I was there when this feature was born. It’s a long story but basically the idea is that you should be able to have a WCF service (or Workflow Service for that matter) without a SVC file.
Simply put, an SVC file is configuration that lives in a file that gives IIS something to serve (after all it is a web server).
The .svc extension is handled by WCF so when a request comes into IIS with a URI that ends with .svc, WCF gets to handle it. You can find the details in your machine level web.config (just search for .svc).Here is an example of the markup you will find in an SVC file. To see this, just right click on a SVC file in Visual Studio and select View Markup
<@ ServiceHost Language="C#" Debug="true" Service="WebApplication1.Service1" CodeBehind="Service1.svc.cs" %>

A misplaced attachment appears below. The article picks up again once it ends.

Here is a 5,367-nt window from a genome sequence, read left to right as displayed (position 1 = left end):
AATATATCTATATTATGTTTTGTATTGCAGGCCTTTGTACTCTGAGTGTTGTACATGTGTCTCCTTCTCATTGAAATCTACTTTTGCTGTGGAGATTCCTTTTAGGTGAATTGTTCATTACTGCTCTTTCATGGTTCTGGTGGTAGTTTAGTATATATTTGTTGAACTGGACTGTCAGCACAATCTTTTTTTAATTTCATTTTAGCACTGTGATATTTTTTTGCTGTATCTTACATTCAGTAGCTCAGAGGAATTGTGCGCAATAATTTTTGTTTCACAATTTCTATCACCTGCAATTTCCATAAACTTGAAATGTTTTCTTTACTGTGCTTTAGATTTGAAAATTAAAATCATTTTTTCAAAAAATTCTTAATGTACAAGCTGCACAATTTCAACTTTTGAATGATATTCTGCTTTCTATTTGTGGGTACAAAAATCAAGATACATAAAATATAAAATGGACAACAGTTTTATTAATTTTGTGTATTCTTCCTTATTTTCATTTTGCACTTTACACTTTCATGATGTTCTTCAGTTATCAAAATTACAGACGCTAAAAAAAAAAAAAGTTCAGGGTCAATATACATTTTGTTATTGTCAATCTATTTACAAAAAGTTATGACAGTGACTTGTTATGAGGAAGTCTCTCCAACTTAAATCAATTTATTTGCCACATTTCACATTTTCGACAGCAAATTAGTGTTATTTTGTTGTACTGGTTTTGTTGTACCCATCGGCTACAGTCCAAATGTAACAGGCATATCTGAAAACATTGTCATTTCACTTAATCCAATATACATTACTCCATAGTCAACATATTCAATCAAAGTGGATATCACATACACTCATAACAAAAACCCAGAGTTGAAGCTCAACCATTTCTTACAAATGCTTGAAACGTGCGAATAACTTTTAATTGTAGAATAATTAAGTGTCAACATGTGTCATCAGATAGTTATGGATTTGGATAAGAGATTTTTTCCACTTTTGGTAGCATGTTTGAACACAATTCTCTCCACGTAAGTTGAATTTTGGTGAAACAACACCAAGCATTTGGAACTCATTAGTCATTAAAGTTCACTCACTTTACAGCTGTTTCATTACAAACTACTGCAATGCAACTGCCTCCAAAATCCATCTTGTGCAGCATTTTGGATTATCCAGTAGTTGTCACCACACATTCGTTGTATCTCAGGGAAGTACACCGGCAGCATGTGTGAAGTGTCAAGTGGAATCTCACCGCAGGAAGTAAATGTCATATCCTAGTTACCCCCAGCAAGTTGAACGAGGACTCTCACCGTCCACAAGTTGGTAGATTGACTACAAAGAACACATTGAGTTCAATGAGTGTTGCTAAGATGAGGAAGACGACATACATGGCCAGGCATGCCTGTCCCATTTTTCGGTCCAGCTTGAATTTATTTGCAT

As you can see, this configuration gives WCF the information it needs to build (if necessary) and host your service. Yes you can actually put code in an SVC file but I don’t recommend it. Usually all the code is in the code behind file.
Most people don’t mind .svc files. After all they are small 1 line text files. But if you have thousands of services and hundreds of web servers there is a certain amount of overhead involved in managing all these 1 line text files. The good news is that now with .NET 4 you can eliminate them if you want to.
Configuration Based Activation is the name of the feature that allows you to eliminate the .svc file. I’m going to walk you through step by step how you can eliminate an .svc file.
<serviceHostingEnvironment multipleSiteBindingsEnabled="true" >
<add service="WebApplication1.Service1" relativeAddress ="Service1.svc"/>